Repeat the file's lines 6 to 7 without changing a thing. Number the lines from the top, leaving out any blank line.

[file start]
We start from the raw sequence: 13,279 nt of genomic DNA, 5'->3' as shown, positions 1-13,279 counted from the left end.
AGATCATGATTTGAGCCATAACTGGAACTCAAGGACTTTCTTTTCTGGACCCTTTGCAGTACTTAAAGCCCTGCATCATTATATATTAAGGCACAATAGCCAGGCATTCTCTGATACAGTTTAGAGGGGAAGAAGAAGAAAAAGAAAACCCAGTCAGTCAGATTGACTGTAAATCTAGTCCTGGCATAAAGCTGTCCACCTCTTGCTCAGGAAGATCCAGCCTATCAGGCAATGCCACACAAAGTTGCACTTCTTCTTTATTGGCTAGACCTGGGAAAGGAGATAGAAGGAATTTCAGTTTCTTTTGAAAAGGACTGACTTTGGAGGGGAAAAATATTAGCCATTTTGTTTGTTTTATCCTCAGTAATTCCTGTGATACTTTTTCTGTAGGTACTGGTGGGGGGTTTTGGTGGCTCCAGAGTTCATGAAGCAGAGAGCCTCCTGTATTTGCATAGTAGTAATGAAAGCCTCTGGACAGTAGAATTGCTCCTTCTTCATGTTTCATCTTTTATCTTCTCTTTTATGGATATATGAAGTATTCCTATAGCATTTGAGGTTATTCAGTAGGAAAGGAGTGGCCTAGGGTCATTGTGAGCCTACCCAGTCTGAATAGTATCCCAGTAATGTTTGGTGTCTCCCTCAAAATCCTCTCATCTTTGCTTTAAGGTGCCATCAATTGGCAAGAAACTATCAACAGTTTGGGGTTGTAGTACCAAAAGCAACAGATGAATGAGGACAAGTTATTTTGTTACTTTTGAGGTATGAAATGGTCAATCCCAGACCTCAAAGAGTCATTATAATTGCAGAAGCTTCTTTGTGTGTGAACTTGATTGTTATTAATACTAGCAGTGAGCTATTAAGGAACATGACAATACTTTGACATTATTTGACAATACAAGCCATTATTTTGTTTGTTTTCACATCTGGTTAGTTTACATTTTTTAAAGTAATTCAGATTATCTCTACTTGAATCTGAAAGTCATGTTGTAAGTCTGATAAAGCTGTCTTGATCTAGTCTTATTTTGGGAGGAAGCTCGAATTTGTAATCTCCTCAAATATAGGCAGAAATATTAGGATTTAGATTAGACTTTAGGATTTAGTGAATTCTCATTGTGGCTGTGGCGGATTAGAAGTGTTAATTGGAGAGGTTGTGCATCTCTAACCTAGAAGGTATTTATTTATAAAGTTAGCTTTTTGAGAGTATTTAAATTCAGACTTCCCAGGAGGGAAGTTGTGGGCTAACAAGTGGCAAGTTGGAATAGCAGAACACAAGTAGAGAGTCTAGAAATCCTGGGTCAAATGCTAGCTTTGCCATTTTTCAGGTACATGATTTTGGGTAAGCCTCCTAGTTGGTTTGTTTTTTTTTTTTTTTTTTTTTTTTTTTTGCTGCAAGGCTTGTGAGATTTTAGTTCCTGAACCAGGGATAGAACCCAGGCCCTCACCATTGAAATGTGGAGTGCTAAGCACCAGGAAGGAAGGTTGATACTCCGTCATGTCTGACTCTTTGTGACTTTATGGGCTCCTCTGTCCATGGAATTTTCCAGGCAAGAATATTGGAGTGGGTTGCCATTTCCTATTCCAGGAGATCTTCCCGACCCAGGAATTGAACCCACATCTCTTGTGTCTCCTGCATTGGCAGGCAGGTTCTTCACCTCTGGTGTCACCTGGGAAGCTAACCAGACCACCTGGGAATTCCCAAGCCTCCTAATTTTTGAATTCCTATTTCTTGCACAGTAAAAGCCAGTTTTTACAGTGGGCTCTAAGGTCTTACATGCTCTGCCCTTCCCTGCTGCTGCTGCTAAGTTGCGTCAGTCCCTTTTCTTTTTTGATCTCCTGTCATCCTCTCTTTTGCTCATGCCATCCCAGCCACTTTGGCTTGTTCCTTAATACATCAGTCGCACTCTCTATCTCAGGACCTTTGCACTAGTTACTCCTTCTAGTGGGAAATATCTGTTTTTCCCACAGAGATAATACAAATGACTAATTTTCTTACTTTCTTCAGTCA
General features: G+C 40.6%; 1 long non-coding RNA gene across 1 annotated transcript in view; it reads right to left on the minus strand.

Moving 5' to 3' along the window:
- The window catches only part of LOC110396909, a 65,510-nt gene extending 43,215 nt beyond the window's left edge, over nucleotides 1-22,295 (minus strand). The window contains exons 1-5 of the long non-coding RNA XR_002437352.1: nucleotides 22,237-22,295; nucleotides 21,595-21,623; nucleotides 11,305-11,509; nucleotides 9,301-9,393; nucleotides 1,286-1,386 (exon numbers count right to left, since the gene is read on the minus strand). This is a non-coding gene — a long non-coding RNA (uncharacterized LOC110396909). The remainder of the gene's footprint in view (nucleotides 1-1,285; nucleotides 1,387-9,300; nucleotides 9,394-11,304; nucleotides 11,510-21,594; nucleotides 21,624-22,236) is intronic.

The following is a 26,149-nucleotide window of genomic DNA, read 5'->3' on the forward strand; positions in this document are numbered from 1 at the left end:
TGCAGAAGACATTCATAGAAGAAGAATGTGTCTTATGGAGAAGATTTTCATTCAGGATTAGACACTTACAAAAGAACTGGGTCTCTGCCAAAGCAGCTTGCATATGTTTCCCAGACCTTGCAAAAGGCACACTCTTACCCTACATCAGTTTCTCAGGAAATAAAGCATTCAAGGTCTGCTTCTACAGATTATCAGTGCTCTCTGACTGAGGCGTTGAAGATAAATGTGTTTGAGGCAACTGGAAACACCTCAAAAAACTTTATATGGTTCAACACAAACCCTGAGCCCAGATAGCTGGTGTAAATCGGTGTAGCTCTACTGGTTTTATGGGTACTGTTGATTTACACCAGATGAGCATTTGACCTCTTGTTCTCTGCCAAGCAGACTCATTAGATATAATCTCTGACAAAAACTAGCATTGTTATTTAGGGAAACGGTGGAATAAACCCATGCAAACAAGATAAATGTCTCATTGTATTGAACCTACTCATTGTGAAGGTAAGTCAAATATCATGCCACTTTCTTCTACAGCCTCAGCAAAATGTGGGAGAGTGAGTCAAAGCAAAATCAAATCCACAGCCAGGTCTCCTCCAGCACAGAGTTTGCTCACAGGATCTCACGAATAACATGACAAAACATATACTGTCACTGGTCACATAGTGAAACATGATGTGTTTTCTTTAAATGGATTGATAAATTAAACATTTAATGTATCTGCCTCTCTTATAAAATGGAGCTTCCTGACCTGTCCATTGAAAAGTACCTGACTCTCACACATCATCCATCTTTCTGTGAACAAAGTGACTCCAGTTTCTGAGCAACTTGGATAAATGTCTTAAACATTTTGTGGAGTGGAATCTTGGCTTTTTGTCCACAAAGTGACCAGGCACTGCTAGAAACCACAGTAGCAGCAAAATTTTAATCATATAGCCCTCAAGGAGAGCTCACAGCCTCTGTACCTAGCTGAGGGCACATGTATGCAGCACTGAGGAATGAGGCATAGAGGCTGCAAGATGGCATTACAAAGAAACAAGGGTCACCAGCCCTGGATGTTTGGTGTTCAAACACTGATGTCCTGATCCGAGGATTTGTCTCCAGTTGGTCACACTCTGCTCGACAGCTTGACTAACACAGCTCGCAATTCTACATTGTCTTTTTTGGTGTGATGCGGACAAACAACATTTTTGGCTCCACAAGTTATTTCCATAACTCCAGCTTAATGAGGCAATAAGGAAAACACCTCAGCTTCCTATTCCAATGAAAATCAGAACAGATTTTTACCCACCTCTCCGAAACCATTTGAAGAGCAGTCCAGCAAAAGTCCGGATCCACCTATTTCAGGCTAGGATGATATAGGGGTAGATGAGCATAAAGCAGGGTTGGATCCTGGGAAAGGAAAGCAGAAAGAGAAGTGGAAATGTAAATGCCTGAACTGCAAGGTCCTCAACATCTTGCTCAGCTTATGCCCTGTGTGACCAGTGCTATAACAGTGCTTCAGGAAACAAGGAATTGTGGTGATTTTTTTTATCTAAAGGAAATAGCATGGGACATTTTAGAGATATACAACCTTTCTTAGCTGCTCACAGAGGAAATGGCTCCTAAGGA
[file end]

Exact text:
The following is a 26,149-nucleotide window of genomic DNA, read 5'->3' on the forward strand; positions in this document are numbered from 1 at the left end:
TGCAGAAGACATTCATAGAAGAAGAATGTGTCTTATGGAGAAGATTTTCATTCAGGATTAGACACTTACAAAAGAACTGGGTCTCTGCCAAAGCAGCTTGCATATGTTTCCCAGACCTTGCAAAAGGCACACTCTTACCCTACATCAGTTTCTCAGGAAATAAAGCATTCAAGGTCTGCTTCTACAGATTATCAGTGCTCTCTGACTGAGGCGTTGAAGATAAATGTGTTTGAGGCAACTGGAAACACCTCAAAAAACTTTATATGGTTCAACACAAACCCTGAGCCCAGATAGCTGGTGTAAATCGGTGTAGCTCTACTGGTTTTATGGGTACTGTTGATTTACACCAGATGAGCATTTGACCTCTTGTTCTCTGCCAAGCAGACTCATTAGATATAATCTCTGACAAAAACTAGCATTGTTATTTAGGGAAACGGTGGAATAAACCCATGCAAACAAGATAAATGTCTCATTGTATTGAACCTACTCATTGTGAAGGTAAGTCAAATATCATGCCACTTTCTTCTACAGCCTCAGCAAAATGTGGGAGAGTGAGTCAAAGCAAAATCAAATCCACAGCCAGGTCTCCTCCAGCACAGAGTTTGCTCACAGGATCTCACGAATAACATGACAAAACATATACTGTCACTGGTCACATAGTGAAACATGATGTGTTTTCTTTAAATGGATTGATAAATTAAACATTTAATGTATCTGCCTCTCTTATAAAATGGAGCTTCCTGACCTGTCCATTGAAAAGTACCTGACTCTCACACATCATCCATCTTTCTGTGAACAAAGTGACTCCAGTTTCTGAGCAACTTGGATAAATGTCTTAAACATTTTGTGGAGTGGAATCTTGGCTTTTTGTCCACAAAGTGACCAGGCACTGCTAGAAACCACAGTAGCAGCAAAATTTTAATCATATAGCCCTCAAGGAGAGCTCACAGCCTCTGTACCTAGCTGAGGGCACATGTATGCAGCACTGAGGAATGAGGCATAGAGGCTGCAAGATGGCATTACAAAGAAACAAGGGTCACCAGCCCTGGATGTTTGGTGTTCAAACACTGATGTCCTGATCCGAGGATTTGTCTCCAGTTGGTCACACTCTGCTCGACAGCTTGACTAACACAGCTCGCAATTCTACATTGTCTTTTTTGGTGTGATGCGGACAAACAACATTTTTGGCTCCACAAGTTATTTCCATAACTCCAGCTTAATGAGGCAATAAGGAAAACACCTCAGCTTCCTATTCCAATGAAAATCAGAACAGATTTTTACCCACCTCTCCGAAACCATTTGAAGAGCAGTCCAGCAAAAGTCCGGATCCACCTATTTCAGGCTAGGATGATATAGGGGTAGATGAGCATAAAGCAGGGTTGGATCCTGGGAAAGGAAAGCAGAAAGAGAAGTGGAAATGTAAATGCCTGAACTGCAAGGTCCTCAACATCTTGCTCAGCTTATGCCCTGTGTGACCAGTGCTATAACAGTGCTTCAGGAAACAAGGAATTGTGGTGATTTTTTTTATCTAAAGGAAATAGCATGGGACATTTTAGAGATATACAACCTTTCTTAGCTGCTCACAGAGGAAATGGCTCCTAAGGA